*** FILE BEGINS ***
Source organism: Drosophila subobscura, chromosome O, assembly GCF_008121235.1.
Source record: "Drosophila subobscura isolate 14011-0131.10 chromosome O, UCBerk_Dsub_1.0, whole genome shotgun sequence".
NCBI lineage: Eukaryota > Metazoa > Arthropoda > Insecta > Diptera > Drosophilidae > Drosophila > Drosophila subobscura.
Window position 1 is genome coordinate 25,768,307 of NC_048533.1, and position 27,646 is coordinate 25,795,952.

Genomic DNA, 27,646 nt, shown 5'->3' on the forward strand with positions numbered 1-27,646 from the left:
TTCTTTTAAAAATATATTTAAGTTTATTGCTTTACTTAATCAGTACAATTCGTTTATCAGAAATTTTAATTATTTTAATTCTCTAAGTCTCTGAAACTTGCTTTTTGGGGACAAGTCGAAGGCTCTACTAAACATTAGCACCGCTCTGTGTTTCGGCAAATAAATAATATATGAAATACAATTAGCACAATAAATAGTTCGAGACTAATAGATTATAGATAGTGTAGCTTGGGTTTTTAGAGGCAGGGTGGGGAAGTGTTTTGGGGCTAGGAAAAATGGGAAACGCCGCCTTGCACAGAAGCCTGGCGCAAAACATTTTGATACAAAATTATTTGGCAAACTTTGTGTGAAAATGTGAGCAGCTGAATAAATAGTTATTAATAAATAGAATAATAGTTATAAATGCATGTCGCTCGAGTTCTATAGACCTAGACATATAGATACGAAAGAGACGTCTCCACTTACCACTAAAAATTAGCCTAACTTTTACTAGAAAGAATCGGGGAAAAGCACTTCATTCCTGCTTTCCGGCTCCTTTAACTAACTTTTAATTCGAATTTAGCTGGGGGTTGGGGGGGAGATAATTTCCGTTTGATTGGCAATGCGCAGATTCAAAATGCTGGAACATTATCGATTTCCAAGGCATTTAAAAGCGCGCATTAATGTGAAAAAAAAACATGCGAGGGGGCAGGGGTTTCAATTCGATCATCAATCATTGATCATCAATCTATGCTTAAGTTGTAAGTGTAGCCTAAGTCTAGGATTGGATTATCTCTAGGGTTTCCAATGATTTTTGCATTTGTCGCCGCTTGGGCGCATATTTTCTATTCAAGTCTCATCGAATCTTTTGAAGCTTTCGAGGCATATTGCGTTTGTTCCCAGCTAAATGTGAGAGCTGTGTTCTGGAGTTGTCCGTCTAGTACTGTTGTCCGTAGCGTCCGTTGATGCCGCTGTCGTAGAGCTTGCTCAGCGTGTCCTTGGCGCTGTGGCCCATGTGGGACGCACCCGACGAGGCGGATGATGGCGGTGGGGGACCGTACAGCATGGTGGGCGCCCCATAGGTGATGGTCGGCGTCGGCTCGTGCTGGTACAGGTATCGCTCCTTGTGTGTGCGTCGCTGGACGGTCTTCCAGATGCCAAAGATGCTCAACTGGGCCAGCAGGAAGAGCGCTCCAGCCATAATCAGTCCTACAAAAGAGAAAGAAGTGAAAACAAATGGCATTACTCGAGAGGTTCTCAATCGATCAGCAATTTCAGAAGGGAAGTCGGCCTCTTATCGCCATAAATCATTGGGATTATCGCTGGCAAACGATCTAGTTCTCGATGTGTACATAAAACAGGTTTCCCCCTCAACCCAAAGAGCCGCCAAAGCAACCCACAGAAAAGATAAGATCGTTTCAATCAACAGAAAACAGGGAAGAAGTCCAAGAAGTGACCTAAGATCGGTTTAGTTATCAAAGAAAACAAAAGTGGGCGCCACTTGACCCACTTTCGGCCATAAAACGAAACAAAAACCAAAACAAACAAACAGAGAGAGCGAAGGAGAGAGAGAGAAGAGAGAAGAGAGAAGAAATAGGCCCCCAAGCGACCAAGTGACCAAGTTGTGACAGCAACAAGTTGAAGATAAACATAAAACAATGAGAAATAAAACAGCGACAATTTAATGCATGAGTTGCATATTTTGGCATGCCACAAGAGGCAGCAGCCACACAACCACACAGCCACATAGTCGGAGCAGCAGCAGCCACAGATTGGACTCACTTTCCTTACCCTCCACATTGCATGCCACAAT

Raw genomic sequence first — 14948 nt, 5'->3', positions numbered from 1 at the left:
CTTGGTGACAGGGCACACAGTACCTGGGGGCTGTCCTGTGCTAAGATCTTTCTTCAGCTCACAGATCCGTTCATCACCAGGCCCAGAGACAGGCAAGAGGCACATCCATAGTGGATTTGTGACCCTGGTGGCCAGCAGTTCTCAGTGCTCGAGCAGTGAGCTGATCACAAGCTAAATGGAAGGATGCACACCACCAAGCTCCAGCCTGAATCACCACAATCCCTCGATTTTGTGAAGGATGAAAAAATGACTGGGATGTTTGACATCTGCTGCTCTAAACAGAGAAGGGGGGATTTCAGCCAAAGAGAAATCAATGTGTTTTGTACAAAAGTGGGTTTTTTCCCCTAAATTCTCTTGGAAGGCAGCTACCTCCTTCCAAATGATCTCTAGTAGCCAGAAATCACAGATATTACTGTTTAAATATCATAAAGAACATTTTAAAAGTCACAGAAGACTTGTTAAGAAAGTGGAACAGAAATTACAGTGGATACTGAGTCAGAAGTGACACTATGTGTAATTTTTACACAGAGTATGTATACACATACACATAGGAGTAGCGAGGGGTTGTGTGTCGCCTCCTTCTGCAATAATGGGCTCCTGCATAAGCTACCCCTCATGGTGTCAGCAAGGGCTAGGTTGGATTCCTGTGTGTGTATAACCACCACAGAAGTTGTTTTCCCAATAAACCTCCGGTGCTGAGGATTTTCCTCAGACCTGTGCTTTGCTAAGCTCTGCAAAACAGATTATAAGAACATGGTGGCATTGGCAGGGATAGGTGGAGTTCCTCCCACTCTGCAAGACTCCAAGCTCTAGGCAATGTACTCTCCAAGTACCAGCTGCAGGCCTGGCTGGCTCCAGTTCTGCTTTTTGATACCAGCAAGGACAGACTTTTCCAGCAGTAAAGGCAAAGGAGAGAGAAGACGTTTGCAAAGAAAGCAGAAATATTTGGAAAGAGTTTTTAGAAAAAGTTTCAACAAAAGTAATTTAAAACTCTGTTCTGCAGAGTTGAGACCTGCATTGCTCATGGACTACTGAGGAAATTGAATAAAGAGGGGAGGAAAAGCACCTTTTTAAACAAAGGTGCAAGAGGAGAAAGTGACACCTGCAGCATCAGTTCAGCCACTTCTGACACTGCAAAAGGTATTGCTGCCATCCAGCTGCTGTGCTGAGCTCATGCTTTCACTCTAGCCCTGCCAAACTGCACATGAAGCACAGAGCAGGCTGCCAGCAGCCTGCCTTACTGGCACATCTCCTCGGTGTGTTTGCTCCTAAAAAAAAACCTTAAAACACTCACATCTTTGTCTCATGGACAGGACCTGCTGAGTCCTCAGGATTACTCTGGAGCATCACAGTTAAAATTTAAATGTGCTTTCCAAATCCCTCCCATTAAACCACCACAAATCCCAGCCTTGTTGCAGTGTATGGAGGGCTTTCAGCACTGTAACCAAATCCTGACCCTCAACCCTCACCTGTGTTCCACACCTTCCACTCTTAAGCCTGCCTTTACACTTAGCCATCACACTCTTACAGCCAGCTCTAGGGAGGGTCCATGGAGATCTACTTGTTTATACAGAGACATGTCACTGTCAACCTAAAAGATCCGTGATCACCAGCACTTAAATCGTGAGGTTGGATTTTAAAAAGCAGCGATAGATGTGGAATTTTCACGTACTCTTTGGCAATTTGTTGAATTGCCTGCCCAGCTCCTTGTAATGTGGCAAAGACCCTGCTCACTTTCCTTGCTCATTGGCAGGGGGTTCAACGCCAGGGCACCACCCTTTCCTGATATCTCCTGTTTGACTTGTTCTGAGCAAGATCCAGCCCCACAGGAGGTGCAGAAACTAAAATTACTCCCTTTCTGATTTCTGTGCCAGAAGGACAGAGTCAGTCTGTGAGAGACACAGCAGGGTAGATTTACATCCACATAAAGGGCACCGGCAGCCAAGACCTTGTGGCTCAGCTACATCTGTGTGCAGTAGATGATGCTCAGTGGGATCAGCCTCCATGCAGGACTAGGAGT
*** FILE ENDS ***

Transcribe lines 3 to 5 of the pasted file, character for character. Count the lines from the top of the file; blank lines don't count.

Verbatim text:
NCBI lineage: Eukaryota > Metazoa > Arthropoda > Insecta > Diptera > Drosophilidae > Drosophila > Drosophila subobscura.
Window position 1 is genome coordinate 25,768,307 of NC_048533.1, and position 27,646 is coordinate 25,795,952.

Genomic DNA, 27,646 nt, shown 5'->3' on the forward strand with positions numbered 1-27,646 from the left: